Umberto Eco, who was a famous Italian novelist, once said that books make us live many lives, and this is certainly true. When we read we identify with the characters, we travel, discover and get excited. But reading a book also makes our life longer, as demonstrated by a scientific research published a few years ago in the journal Social Science and Medicine thanks to the work of a team from the Yale University School of Public Health (Bavishi et al, Soc Sci Med, 2017).
Sedentary living increases the risk of mortality, especially in older people. This is true, but a generally sedentary activity such as reading books seems to have the opposite effect. Reading books, in fact, would lengthen your life! The researchers analyzed the habits of 3.635 people over 50 years of age. In particular, they were asked how many hours a week they spent reading books, newspapers and magazines. Participants were then followed up for an average of 9 years to assess their health status. What emerged was that, in the period analyzed, those who read books had shown a 20% reduction in mortality compared to those who did not read books. This protective effect was observed regardless of the educational level of study participants and was reported only for books. Reading magazines and newspapers did not show the same protective effect. The researchers explained the results considering that reading a book leads the person to immerse deeply in the action and is able to stimulate cognitive functions by making connections with past experiences, with the outside world and also recalling words. Not only that, reading books stimulates empathy and fights stress. These are all factors that affect people's survival skills.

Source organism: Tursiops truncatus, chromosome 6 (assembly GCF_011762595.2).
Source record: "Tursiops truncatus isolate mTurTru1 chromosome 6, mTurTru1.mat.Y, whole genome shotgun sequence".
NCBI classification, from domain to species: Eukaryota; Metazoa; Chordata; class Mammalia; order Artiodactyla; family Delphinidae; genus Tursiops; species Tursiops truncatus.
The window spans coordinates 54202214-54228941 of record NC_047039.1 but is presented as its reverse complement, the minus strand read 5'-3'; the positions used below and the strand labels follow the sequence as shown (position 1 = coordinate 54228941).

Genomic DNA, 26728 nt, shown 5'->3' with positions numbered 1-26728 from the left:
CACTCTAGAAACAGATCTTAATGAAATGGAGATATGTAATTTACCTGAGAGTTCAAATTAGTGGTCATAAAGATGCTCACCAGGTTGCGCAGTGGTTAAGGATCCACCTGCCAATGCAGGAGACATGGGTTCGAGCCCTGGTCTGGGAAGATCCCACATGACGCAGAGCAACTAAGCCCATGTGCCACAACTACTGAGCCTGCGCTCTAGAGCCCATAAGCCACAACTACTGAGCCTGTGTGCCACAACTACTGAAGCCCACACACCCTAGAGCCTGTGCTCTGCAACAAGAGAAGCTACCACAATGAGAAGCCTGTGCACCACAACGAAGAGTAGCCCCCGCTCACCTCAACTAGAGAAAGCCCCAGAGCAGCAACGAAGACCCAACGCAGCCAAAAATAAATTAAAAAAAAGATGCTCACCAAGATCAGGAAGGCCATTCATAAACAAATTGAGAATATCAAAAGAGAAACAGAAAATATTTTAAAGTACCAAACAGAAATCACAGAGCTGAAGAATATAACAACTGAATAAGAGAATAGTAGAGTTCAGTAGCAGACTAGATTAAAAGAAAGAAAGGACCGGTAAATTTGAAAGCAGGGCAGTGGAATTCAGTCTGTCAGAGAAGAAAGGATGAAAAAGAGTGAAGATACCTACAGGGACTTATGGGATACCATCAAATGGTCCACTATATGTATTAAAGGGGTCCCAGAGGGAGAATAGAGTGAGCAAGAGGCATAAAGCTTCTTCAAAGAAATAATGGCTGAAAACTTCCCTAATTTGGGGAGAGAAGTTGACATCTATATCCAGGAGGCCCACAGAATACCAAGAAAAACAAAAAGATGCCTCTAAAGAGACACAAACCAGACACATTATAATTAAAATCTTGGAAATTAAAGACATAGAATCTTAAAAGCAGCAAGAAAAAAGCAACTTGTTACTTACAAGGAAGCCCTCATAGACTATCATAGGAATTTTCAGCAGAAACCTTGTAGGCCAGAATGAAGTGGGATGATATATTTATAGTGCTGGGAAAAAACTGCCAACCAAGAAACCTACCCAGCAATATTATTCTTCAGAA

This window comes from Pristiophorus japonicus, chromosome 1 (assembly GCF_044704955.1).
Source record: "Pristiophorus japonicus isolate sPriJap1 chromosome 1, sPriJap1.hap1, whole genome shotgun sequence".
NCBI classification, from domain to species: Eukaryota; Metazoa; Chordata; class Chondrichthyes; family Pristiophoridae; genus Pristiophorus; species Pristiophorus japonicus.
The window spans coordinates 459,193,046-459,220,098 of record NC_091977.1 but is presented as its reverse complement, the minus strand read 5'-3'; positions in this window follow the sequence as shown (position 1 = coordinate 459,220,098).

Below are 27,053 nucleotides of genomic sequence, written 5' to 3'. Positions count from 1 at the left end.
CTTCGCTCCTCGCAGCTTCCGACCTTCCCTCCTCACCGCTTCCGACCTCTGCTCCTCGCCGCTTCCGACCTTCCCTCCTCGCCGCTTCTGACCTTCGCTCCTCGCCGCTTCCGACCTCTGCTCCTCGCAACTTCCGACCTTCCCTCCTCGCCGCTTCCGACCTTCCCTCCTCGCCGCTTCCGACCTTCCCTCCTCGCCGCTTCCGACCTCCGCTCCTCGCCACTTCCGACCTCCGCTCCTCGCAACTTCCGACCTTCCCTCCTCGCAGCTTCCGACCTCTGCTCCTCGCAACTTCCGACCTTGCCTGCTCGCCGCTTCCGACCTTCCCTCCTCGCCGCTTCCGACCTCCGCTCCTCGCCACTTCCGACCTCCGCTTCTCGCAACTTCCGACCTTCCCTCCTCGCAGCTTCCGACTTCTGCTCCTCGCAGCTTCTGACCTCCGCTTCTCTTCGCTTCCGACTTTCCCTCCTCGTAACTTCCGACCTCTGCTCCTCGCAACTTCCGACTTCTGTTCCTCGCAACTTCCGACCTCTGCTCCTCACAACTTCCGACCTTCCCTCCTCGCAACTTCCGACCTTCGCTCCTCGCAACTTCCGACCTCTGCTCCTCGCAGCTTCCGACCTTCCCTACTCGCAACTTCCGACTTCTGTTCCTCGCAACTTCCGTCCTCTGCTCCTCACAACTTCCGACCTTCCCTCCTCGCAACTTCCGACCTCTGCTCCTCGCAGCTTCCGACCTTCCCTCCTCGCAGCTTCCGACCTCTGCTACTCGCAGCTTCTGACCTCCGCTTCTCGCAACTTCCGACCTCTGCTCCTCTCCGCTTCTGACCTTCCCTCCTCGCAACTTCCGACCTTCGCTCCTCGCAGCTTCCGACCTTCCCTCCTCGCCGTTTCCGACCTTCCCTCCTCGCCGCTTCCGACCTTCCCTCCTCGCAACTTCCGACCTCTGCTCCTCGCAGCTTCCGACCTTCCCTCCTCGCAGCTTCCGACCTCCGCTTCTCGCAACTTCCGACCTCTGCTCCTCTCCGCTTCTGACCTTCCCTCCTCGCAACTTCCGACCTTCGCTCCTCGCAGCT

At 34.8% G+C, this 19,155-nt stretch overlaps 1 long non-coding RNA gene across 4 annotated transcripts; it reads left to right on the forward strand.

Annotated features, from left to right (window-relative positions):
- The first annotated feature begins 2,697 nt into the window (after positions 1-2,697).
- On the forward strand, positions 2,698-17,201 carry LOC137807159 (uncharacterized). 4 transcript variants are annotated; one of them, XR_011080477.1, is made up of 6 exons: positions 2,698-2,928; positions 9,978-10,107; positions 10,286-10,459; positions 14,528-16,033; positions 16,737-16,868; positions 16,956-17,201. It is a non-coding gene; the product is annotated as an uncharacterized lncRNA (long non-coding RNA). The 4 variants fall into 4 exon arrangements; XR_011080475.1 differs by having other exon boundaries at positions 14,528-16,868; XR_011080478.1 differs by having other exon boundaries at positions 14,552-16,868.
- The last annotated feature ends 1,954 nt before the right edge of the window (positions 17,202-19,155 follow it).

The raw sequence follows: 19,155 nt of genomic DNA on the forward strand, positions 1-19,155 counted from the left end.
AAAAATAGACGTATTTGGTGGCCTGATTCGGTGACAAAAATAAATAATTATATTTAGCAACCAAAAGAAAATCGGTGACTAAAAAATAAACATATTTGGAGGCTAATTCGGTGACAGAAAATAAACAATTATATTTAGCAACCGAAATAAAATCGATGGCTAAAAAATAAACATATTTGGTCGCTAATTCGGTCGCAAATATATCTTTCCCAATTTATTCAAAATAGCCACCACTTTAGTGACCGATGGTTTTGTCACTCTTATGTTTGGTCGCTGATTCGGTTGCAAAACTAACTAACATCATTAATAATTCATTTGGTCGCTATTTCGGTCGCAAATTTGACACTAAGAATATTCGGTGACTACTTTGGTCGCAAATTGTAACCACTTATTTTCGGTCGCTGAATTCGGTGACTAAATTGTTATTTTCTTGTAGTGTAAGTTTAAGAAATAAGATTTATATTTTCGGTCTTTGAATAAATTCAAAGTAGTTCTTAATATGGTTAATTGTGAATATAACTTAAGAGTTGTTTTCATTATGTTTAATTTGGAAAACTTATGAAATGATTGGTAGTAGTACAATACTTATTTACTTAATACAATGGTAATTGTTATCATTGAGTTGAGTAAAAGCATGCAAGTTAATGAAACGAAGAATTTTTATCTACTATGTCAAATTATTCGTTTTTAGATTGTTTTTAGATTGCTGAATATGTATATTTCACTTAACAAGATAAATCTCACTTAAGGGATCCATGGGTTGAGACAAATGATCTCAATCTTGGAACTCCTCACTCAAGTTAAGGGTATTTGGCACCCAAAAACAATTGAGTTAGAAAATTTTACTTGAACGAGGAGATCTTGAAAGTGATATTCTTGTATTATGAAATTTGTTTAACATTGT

The article mentions the fact that people over 65 on average watch about 4.4 hours of television a day. As pointed out by the authors of the study, trying to replace, at least in part, the time spent in front of the television with reading a book would certainly benefit the state of health and longevity.